ALBIE CROSBY lined up at defensive back. Dennis Fluck stationed himself at linebacker.
Both guys, now veteran football assistants at West Catholic High, are also former players, so this was way back in the day.
Oops. Check that. Not too far back.
The year was 2001. The Burrs would finish 3-9. One day at practice, third-year coach Brian Fluck looked around to see only 19 players and, yes, he called upon his assistants, sans equipment, to help flesh out the defense.
"It's only going to get better," Brian Fluck, Dennis' younger brother (by 10 years), said he kept muttering through that practice. "It's only going to get better."
Quite the prophet, that Brian Fluck.
In 2008, due to a high-powered offense, West is perhaps Pennsylvania's most intriguing scholastic team. Saturday, it will complete 4 months of straight-through commitment by facing Wilmington, of New Wilmington, about 55 miles north-northwest of Pittsburgh, for the PIAA Class AA title.
If the favored Burrs win to finish 15-1, Fluck will experience two levels of joy. The normal variety, yes. But, you see, he's also a former West lineman (class of '88) and he takes great pride in knowing he has rebuilt a program that had badly sagged (1-29 in the previous three seasons) before his appointment 10 years ago.
"The first thing we needed to do," Fluck said, "was get the kids to respect themselves again, and build some character. Once we did that, and got some athletes in here who could play the game, we got better and better.
"Once you get to the top, it's easier to maintain things. People want to be associated with a winner."
Fluck buries himself in all that is West.
The dedication he shows while helping his players pursue college opportunities is legendary. In summertime, he has been known to pile guys into his van and travel around the country to assorted campuses. He also serves West as the director of athletics and admissions.
This is his fifth year in that latter role, which involves visiting grade schools to pump everything West has to offer, then organizing visitation days and open houses.
Are some of the wide-eyed kids football players? Of course. Might the coach have an extra second or 3 for those who ask questions? He's no dummy. After all, football joy can improve overall atmosphere,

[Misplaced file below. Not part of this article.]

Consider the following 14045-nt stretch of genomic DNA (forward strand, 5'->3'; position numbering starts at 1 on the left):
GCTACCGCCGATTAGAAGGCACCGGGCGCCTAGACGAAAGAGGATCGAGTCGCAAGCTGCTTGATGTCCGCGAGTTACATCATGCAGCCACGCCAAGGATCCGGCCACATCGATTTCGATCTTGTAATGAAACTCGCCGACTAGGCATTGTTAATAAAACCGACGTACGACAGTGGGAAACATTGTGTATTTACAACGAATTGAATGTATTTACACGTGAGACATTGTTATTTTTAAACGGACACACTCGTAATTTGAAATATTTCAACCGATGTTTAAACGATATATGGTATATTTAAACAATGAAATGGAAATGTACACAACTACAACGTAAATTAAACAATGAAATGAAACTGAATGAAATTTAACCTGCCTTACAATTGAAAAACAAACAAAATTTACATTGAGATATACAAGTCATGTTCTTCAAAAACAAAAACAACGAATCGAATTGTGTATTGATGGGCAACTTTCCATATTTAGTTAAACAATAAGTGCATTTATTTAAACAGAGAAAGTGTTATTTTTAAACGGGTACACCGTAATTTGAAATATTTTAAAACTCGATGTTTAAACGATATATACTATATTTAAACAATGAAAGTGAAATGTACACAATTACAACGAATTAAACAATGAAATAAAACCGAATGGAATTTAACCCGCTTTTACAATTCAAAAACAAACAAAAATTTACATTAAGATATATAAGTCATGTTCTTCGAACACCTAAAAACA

"Our school has been rejuvenated," Fluck said. "Everybody here walks around with a lot of pride in being part of West Catholic. And it's great to see the alumni support we're getting."
Fluck played his CYO football for now-defunct St. Clement, in Southwest Philly. His brother and father, Stanley, were among his coaches and he knew pretty early he wanted to follow their lead. He also drew inspiration from his own line coach at West, Ralph Rapino.
By '02, the Burrs were playing for the championship in what was then the Blue Division. Although they experienced four straight title-game setbacks, they broke through for crowns in '06 and '07 and this season has been nothing short of magical.
It's almost easier to list the city records not broken.
The headliners have been quarterback Curtis Drake, bound for Penn State ostensibly to play wideout, and tailback Rob Hollomon. Just call them Fast and Faster.
"It's one thing to see the plays live," Fluck said, smiling. "It's even better on film. Each time you rewind, you see something new that amazes you. As coaches, we laugh because what's happening out there sometimes has nothing to do with coaching. Just pure athleticism. God-given ability."
A few years back, Fluck was asked to coach the defensive line at Michigan State. He declined. He also nixed Division II opportunities. His mother, Theresa, who has since passed away, was in poor health. As was his father.
"It just came down to this fact: I wanted to stay around here," he said. "Once you get so involved in this place, it's really hard to leave. I wanted to put us back on the map.
"I get rejuvenated every year. Each new group gets you excited. It's always, 'I can't wait to see this kid when he's a senior.' I'm always dealing with a great bunch of kids."
And a lack of sleep.
"Whether here or at home, I'm always thinking of something that needs to be done," he said. "Then I do it. I try to get at least some half-days of relaxation."
Come Sunday, there will be no next game to prepare for.